Why be a Kerala Volunteer?

With all the talk about whether or not “voluntourism” is a good thing and the realization that there are a plethora of white westerners attempting to “save” those less privileged, (and often darker skinned) than them- sometimes doing more harm than good, you may be wondering if Kerala Volunteer is even worthwhile.  Take a look at 5, (of many,) reasons our program really is making a positive difference:


1) The kids are learning a necessary skill to further their education and obtain a better job.

R.R.U.P. is a school free of charge and open to all children- because of this, many of the children that attend school here come from poverty-stricken families.  The school is not an English-medium school, meaning that, while children their age that come from wealthier families are able to afford to go to schools that teach them to be fluent in English, English is just one class, each day for these children, taught by a non-native speaker.  For many of these children wanting to go on to higher education or obtain a job outside of their small village, a grasp of the English language is essential.  We pair skilled, volunteer English teachers with the school for this reason.

Experienced English teacher Kate did a great job of keeping the students engaged and making sure they had fun while learning.

2) YOU, the volunteer become a better person, and the world becomes a better place.

Spending an extended period of time in rural india- a place you’d never see just backpacking your way through the country, provides you with a better understanding of the culture.  Better understanding of other cultures= a more well-rounded person.  More well-rounded, culturally aware people= a better world.

Volunteers James and Kate having dinner with headmistress Geetha and her daughter.

3) The kids start to think outside of their small village.

For many of these children, until our program started, countries outside of India, (even states outside of Kerala,)  were as foreign to them as outer space- the thought of ever seeing these places seemed as unlikely as many of us ever visiting the moon.  Since the start of our program, many of the children have learned how small the world really can be, and that it’s completely within their means to see it, and maybe even make it a better place!  Many of them now have dreams and ambitions to step out of their small bubble and into this beautiful world.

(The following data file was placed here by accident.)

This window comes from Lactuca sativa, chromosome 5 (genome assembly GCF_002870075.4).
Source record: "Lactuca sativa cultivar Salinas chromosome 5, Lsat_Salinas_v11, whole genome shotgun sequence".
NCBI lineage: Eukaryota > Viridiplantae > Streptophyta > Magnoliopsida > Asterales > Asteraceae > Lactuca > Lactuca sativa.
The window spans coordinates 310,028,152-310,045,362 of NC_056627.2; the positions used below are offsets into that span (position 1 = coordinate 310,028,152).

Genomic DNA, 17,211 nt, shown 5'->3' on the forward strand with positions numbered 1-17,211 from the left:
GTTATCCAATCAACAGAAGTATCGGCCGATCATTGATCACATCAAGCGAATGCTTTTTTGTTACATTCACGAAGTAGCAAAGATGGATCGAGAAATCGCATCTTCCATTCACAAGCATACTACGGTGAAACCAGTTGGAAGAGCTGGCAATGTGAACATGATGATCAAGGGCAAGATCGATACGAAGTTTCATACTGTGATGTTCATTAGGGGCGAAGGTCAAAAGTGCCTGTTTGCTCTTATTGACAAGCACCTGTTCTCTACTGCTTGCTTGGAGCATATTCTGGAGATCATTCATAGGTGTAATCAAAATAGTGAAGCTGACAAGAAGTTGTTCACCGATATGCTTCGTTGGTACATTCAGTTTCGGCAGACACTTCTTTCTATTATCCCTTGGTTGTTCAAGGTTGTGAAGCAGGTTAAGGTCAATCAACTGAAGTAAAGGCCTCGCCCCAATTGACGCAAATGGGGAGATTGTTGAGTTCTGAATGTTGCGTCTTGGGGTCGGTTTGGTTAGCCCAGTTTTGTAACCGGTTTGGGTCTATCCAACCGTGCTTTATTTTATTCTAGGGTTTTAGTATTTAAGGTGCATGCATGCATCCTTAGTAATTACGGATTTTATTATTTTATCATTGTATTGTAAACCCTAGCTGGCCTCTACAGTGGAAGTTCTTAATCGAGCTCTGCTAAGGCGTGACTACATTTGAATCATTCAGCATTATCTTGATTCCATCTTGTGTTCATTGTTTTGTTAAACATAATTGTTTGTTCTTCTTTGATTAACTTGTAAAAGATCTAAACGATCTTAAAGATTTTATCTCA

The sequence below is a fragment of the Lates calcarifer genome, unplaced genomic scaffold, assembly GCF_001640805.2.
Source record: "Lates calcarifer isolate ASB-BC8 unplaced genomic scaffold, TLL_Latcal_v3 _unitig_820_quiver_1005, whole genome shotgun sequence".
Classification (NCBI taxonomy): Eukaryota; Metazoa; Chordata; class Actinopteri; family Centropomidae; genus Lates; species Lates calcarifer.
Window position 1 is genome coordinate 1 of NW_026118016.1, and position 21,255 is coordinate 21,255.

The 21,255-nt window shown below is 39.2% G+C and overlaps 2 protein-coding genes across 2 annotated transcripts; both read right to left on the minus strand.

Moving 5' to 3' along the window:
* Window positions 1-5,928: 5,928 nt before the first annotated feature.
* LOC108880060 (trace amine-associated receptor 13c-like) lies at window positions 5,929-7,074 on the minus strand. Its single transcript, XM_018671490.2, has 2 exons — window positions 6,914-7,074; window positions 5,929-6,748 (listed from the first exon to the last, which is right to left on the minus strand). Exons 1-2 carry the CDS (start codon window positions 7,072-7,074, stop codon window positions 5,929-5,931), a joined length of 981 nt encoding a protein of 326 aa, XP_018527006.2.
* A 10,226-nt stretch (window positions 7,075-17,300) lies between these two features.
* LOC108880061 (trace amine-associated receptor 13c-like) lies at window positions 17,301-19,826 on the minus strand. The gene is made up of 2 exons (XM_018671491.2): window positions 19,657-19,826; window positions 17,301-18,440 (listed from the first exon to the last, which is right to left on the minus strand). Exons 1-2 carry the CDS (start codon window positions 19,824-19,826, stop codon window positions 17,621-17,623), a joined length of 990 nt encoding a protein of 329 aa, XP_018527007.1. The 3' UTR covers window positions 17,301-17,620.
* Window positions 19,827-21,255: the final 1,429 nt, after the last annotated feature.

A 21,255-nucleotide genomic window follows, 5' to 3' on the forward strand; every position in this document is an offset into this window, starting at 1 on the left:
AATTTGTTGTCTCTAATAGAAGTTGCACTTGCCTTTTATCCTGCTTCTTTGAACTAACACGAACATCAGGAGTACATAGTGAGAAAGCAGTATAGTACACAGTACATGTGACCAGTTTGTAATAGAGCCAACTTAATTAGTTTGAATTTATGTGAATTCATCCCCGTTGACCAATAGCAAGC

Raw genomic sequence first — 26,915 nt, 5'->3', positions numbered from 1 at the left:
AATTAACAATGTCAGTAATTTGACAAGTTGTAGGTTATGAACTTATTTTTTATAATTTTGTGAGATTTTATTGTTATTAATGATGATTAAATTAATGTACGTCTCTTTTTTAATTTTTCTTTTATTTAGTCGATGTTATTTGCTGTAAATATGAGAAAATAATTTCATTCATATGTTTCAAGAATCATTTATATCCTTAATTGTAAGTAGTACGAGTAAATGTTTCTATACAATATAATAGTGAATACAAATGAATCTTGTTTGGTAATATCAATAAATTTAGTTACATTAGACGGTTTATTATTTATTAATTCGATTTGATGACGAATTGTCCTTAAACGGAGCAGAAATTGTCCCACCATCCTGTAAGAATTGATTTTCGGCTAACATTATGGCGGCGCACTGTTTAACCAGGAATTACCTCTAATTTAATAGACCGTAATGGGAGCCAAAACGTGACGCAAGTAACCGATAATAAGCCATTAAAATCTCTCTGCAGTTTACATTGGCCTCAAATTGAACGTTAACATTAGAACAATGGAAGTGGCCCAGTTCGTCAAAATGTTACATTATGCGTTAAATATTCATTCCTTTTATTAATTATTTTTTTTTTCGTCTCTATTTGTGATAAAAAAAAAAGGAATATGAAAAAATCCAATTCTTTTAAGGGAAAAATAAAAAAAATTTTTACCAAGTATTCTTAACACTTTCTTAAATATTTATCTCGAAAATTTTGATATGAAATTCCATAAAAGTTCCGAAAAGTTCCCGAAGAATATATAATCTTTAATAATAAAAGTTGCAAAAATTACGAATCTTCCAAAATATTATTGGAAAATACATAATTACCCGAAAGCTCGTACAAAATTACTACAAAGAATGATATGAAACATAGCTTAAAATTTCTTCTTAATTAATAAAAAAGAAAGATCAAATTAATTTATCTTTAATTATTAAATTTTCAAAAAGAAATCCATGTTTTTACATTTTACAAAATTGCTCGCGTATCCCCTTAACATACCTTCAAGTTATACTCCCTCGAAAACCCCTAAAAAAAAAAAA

Lars and his family from Germany visited the school and ran a soccer camp in English for the children.

4) You learn to be happier with less.

Many people interested in our program see themselves as quite low-maintenance in the first place, (it does take a rare kind to want to travel to India, stay in a rural village in a house with no A/C, and be the only English-speaking Westerner around for an extended period of time,) however, spending this amount of time in a place with far less amenities and luxuries than we’re used to, by default, teaches us to be happier with the less.  Much like meditation, taking a break from the fast-paced world to reflect inward teaches us how little we really need to be happy and the importance of living simply, so that others may simply live.

The children eat lunch in the semi-outdoor classrooms, on the ground each day. For many students, it’s the only time each day that they get to eat as much as they want.

5) It’s FUN and rewarding!

Sure you can party your way around the world and have a great time, but if you’re going to be abroad with a skill that came to you as a birthright that could literally change someone else’s life, you might as well share it.  Besides, the children are wonderful, the teachers are welcoming, the accommodation is free, and the cooking is delicious- why not take a break, do something fun, AND feel rewarded in the end?


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